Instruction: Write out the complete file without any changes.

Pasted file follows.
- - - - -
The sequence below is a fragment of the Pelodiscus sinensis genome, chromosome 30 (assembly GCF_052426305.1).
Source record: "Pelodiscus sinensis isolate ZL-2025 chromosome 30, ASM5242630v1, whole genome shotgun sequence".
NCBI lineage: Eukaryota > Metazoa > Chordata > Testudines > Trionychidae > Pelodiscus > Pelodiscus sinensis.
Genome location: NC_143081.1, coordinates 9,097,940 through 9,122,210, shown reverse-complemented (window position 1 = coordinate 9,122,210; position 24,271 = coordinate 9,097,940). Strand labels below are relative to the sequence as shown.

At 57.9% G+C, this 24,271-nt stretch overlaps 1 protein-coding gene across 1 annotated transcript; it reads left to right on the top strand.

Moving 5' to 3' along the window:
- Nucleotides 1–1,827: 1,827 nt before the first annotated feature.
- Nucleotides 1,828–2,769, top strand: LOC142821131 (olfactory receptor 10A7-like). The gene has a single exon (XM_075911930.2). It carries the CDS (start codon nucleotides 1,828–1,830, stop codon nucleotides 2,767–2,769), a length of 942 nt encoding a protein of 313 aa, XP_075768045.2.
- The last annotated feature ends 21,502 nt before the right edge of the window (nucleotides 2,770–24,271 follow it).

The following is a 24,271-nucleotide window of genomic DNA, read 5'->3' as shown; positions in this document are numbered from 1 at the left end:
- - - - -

The sequence below is a fragment of the Pelodiscus sinensis genome, chromosome 30 (assembly GCF_052426305.1).
Source record: "Pelodiscus sinensis isolate ZL-2025 chromosome 30, ASM5242630v1, whole genome shotgun sequence".
NCBI lineage: Eukaryota > Metazoa > Chordata > Testudines > Trionychidae > Pelodiscus > Pelodiscus sinensis.
Genome location: NC_143081.1, coordinates 9,097,940 through 9,122,210, shown reverse-complemented (window position 1 = coordinate 9,122,210; position 24,271 = coordinate 9,097,940). Strand labels below are relative to the sequence as shown.

At 57.9% G+C, this 24,271-nt stretch overlaps 1 protein-coding gene across 1 annotated transcript; it reads left to right on the top strand.

Moving 5' to 3' along the window:
- Nucleotides 1–1,827: 1,827 nt before the first annotated feature.
- Nucleotides 1,828–2,769, top strand: LOC142821131 (olfactory receptor 10A7-like). The gene has a single exon (XM_075911930.2). It carries the CDS (start codon nucleotides 1,828–1,830, stop codon nucleotides 2,767–2,769), a length of 942 nt encoding a protein of 313 aa, XP_075768045.2.
- The last annotated feature ends 21,502 nt before the right edge of the window (nucleotides 2,770–24,271 follow it).

The following is a 24,271-nucleotide window of genomic DNA, read 5'->3' as shown; positions in this document are numbered from 1 at the left end: